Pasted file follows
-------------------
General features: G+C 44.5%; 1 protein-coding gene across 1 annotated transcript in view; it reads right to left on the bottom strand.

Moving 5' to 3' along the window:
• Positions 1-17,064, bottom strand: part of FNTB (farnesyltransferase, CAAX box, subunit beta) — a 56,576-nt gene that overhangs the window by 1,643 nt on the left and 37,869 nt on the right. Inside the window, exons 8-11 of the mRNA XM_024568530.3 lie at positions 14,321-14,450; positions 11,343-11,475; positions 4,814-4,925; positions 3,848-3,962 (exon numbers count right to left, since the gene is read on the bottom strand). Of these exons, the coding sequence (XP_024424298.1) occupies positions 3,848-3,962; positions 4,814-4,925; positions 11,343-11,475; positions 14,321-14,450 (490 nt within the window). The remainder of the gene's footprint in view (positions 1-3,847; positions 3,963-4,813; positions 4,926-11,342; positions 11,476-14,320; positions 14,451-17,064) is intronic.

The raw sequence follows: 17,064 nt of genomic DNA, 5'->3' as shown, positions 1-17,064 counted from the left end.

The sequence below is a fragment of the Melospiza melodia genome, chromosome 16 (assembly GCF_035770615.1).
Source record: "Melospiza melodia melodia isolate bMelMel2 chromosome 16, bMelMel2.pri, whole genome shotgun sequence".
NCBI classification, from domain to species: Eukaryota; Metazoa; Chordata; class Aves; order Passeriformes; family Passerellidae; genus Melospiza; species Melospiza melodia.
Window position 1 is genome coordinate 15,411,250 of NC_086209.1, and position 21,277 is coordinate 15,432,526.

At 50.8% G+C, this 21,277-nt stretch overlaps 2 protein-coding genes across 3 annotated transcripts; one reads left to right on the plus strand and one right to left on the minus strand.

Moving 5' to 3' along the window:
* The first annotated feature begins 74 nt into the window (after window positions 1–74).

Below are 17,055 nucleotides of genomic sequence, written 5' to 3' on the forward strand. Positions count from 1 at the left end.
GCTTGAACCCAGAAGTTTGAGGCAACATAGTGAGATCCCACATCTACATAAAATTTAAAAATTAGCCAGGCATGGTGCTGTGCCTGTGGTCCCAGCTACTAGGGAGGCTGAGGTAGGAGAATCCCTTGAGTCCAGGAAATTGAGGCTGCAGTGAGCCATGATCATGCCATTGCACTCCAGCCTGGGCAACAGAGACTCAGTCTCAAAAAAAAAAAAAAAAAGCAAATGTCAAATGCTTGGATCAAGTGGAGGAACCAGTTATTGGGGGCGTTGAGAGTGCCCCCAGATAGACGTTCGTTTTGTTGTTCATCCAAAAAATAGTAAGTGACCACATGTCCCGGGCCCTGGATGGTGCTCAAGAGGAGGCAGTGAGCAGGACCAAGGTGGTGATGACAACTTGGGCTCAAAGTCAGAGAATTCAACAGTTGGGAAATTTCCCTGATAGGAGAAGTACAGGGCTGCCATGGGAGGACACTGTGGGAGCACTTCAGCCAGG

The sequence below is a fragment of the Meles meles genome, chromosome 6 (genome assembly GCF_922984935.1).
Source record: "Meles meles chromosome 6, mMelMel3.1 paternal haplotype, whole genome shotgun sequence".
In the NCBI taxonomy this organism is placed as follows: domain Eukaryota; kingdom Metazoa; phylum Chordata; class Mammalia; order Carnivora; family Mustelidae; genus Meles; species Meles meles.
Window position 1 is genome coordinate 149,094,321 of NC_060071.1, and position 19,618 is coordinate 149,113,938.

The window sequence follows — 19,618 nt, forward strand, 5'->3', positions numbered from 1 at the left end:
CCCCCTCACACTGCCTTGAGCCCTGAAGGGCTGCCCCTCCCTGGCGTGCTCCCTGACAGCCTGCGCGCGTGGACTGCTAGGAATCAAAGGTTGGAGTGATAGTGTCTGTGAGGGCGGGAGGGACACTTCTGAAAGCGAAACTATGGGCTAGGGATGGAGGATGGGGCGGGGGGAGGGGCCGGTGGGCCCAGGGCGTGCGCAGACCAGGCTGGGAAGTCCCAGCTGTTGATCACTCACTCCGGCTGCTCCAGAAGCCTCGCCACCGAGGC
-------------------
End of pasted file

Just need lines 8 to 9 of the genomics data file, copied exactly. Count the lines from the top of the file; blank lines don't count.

Window position 1 is genome coordinate 15,411,250 of NC_086209.1, and position 21,277 is coordinate 15,432,526.

At 50.8% G+C, this 21,277-nt stretch overlaps 2 protein-coding genes across 3 annotated transcripts; one reads left to right on the plus strand and one right to left on the minus strand.